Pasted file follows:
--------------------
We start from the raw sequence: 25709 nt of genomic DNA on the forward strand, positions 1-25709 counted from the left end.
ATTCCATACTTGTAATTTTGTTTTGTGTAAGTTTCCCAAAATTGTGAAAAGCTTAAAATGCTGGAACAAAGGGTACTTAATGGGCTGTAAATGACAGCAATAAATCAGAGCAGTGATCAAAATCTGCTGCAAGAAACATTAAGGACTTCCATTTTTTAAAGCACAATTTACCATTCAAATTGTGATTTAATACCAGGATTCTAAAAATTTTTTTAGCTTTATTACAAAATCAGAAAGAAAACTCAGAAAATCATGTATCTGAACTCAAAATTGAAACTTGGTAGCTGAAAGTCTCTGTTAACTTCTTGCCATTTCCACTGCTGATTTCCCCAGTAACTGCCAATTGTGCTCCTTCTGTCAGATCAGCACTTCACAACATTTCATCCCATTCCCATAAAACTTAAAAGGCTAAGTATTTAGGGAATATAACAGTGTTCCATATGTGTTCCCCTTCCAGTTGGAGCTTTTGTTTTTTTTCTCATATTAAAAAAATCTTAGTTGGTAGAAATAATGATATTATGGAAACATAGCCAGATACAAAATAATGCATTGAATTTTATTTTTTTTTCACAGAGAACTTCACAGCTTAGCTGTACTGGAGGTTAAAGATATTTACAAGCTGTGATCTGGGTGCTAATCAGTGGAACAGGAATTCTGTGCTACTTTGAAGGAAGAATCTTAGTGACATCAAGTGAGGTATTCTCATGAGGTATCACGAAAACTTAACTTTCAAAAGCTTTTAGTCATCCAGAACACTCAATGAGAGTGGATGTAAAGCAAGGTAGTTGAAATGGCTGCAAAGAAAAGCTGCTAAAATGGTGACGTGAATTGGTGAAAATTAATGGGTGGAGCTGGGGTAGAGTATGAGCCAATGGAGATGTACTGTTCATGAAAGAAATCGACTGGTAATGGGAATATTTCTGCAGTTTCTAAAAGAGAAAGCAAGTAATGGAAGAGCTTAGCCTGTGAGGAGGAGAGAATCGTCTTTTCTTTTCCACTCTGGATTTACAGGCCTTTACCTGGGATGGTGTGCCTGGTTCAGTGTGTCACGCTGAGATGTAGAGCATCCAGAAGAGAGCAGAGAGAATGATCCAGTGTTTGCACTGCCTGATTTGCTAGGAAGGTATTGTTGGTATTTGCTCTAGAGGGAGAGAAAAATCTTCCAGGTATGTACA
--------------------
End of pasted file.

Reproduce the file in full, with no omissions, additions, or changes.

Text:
We start from the raw sequence: 25709 nt of genomic DNA on the forward strand, positions 1-25709 counted from the left end.
ATTCCATACTTGTAATTTTGTTTTGTGTAAGTTTCCCAAAATTGTGAAAAGCTTAAAATGCTGGAACAAAGGGTACTTAATGGGCTGTAAATGACAGCAATAAATCAGAGCAGTGATCAAAATCTGCTGCAAGAAACATTAAGGACTTCCATTTTTTAAAGCACAATTTACCATTCAAATTGTGATTTAATACCAGGATTCTAAAAATTTTTTTAGCTTTATTACAAAATCAGAAAGAAAACTCAGAAAATCATGTATCTGAACTCAAAATTGAAACTTGGTAGCTGAAAGTCTCTGTTAACTTCTTGCCATTTCCACTGCTGATTTCCCCAGTAACTGCCAATTGTGCTCCTTCTGTCAGATCAGCACTTCACAACATTTCATCCCATTCCCATAAAACTTAAAAGGCTAAGTATTTAGGGAATATAACAGTGTTCCATATGTGTTCCCCTTCCAGTTGGAGCTTTTGTTTTTTTTCTCATATTAAAAAAATCTTAGTTGGTAGAAATAATGATATTATGGAAACATAGCCAGATACAAAATAATGCATTGAATTTTATTTTTTTTTCACAGAGAACTTCACAGCTTAGCTGTACTGGAGGTTAAAGATATTTACAAGCTGTGATCTGGGTGCTAATCAGTGGAACAGGAATTCTGTGCTACTTTGAAGGAAGAATCTTAGTGACATCAAGTGAGGTATTCTCATGAGGTATCACGAAAACTTAACTTTCAAAAGCTTTTAGTCATCCAGAACACTCAATGAGAGTGGATGTAAAGCAAGGTAGTTGAAATGGCTGCAAAGAAAAGCTGCTAAAATGGTGACGTGAATTGGTGAAAATTAATGGGTGGAGCTGGGGTAGAGTATGAGCCAATGGAGATGTACTGTTCATGAAAGAAATCGACTGGTAATGGGAATATTTCTGCAGTTTCTAAAAGAGAAAGCAAGTAATGGAAGAGCTTAGCCTGTGAGGAGGAGAGAATCGTCTTTTCTTTTCCACTCTGGATTTACAGGCCTTTACCTGGGATGGTGTGCCTGGTTCAGTGTGTCACGCTGAGATGTAGAGCATCCAGAAGAGAGCAGAGAGAATGATCCAGTGTTTGCACTGCCTGATTTGCTAGGAAGGTATTGTTGGTATTTGCTCTAGAGGGAGAGAAAAATCTTCCAGGTATGTACA